Text and photos by Chris Oakley
These days the launch of a new football strip isn’t what it used to be. When I was young, you were lucky if you caught a glimpse of England’s new kit on John Craven’s Newsround, but my, how that ten seconds of footage would have lingered in the mind until you saw it for real in their next international match. As for every other new kit, a token picture in Shoot! magazine was all you could really expect.
Nowadays, kits are launched with fashion shows, pop concerts and all manner of hullaballoo. It’s all well and good, but what do we actually learn about the kit itself? Quite often, we learn very little at all.
Fortunately the launch of Puma’s new range of strips for teams competing in the 2012 African Nations Cup has bucked the trend. On November 8th 2011, the Design Museum in London provided the setting for ten kits to be introduced to the world – and for a new exhibition showing how they were designed.
A wander around the second floor of the museum is most enlightening. Admittedly before I arrived, I expected to see nothing out of the ordinary beyond a few mannequins sporting de rigueur outfits accompanied by industry waffle telling of the ‘unique breathable nature of the fabrics used.’
Fortunately, this was altogether more inspiring. The kits themselves were predictably colourful. The vivid green shirts of Cameroon, the bright yellow of South Africa, the searing white of Ghana and the deep red of Namibia were all there to be seen. That, however, was only half the story. What makes this such an incredible range of kits is the fact that Puma have commissioned ten artists from their Creative African Network to produce the new shirt designs. Not designers – artists.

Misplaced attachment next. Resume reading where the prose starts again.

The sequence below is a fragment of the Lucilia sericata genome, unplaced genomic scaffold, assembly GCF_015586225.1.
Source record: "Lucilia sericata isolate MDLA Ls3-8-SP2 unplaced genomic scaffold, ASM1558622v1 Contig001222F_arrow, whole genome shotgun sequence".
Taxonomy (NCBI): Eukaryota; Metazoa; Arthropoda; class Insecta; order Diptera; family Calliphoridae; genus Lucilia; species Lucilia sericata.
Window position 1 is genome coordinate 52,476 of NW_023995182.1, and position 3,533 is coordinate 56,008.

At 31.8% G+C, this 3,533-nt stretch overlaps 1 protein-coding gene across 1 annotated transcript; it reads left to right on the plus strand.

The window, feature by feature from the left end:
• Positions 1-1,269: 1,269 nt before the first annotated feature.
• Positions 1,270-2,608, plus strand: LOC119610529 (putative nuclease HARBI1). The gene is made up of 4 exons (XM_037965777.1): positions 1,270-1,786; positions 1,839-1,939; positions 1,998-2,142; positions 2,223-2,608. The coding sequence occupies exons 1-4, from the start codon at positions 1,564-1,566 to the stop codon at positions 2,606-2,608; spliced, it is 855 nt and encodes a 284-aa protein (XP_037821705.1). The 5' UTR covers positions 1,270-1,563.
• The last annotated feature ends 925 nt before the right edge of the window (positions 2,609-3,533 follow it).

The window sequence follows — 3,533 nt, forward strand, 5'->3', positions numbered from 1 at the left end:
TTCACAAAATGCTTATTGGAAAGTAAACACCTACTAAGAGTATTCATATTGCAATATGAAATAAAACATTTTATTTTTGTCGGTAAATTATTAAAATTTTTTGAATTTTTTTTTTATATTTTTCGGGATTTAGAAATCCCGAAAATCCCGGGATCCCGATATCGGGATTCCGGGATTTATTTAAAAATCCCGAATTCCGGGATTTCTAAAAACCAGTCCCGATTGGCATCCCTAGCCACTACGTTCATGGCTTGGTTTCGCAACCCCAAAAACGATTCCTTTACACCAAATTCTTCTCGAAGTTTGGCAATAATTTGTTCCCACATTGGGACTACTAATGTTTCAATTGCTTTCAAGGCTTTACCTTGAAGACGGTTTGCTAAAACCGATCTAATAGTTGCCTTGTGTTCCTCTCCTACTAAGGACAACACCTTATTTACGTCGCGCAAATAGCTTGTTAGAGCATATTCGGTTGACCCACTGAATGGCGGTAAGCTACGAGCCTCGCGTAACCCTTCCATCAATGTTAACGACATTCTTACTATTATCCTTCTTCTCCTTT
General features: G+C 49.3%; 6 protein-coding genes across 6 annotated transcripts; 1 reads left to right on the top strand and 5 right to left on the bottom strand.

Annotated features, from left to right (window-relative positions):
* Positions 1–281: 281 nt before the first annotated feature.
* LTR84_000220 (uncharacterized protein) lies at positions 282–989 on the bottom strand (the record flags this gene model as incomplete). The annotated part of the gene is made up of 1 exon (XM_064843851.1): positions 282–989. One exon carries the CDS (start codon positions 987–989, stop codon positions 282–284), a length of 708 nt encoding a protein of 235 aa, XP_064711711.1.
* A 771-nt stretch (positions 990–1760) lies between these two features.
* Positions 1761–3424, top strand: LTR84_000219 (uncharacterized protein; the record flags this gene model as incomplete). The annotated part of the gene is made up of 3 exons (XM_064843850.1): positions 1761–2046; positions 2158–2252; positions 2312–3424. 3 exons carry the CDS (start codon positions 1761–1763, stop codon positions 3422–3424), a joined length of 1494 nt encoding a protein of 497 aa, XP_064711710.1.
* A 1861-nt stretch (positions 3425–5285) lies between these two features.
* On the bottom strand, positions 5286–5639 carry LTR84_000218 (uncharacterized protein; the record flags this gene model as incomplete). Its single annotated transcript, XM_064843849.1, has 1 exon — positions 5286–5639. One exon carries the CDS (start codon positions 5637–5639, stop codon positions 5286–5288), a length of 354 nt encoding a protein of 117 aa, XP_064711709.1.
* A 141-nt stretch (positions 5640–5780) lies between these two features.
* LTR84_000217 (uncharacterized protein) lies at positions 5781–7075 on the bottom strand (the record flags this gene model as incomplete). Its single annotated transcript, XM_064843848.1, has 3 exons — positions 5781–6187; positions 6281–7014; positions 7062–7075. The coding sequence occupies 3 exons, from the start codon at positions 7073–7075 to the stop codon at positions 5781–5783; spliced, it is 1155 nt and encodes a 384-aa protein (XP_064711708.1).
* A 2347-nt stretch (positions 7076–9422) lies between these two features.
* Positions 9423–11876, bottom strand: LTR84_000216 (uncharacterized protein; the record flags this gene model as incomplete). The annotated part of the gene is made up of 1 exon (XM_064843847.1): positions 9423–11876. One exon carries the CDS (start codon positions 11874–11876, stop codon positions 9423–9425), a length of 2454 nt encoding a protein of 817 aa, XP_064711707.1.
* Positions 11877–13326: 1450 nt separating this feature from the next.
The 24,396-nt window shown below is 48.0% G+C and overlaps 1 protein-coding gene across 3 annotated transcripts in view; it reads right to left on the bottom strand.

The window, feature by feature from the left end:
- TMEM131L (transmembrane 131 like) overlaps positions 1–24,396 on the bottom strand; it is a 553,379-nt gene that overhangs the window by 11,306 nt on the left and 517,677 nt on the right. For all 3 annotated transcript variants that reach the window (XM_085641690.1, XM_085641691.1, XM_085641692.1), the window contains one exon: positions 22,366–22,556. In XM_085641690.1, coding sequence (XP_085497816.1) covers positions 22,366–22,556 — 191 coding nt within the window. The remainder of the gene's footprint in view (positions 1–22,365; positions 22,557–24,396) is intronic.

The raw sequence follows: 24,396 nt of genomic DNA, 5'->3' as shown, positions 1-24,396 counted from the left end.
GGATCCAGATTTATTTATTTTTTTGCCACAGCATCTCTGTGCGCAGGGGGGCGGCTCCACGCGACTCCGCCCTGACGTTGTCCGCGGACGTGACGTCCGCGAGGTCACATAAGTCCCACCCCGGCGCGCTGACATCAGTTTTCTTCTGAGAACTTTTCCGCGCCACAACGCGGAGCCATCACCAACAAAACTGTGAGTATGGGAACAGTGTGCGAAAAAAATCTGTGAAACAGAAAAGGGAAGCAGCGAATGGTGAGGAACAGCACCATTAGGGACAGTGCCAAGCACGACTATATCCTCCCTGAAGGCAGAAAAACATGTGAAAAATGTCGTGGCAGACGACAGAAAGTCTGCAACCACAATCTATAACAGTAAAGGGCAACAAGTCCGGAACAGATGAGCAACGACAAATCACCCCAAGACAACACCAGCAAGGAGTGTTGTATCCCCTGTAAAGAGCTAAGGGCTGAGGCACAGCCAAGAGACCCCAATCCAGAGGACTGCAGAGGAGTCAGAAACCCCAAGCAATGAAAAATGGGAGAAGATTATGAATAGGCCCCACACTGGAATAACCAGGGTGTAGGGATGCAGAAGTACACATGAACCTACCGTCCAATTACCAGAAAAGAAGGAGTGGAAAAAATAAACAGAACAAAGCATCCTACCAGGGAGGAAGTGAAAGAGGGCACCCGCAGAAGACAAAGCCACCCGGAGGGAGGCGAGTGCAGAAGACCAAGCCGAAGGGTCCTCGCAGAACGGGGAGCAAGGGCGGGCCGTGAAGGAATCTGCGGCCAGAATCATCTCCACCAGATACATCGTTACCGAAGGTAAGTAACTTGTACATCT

The distinction is worth making because of the way each of them has looked to their soul and the identity of their home nation for the ideas that are made manifest in each new shirt. Luckily for people like me who visit the exhibition, those thoughts, ideas, dreams and stories are all writ large for everyone to see.
We hear how Zineb Sadira used the geometric patterns of the tiles found in Islamic buildings to create the design for the new Algeria shirt. We see how Samba Fall drew a Baobab tree for Senegal’s new shirt to symbolise the coming together of fans from across the country as they follow their team in international competition. We also discover how Hasan and Husein Essop depicted a series of rainbows on the South Africa shirt to symbolise the diversity of cultures celebrated in the post-Apartheid era.
As well as the words and the kits themselves, there are also the original sketches made by each artist providing a fascinating insight into the original ideas that led to each shirt design. There are also videos to watch featuring interviews with the designers and all the visual imagery you need to understand the passion of Africa football and the part these kits will play in perpetuating it.
The exhibition ‘Interpretations of Africa: Football, Art and Design’ runs at the Design Museum, London until 27 November 2011 and is well worth a visit if you want to fully appreciate this innovative approach to football kit design.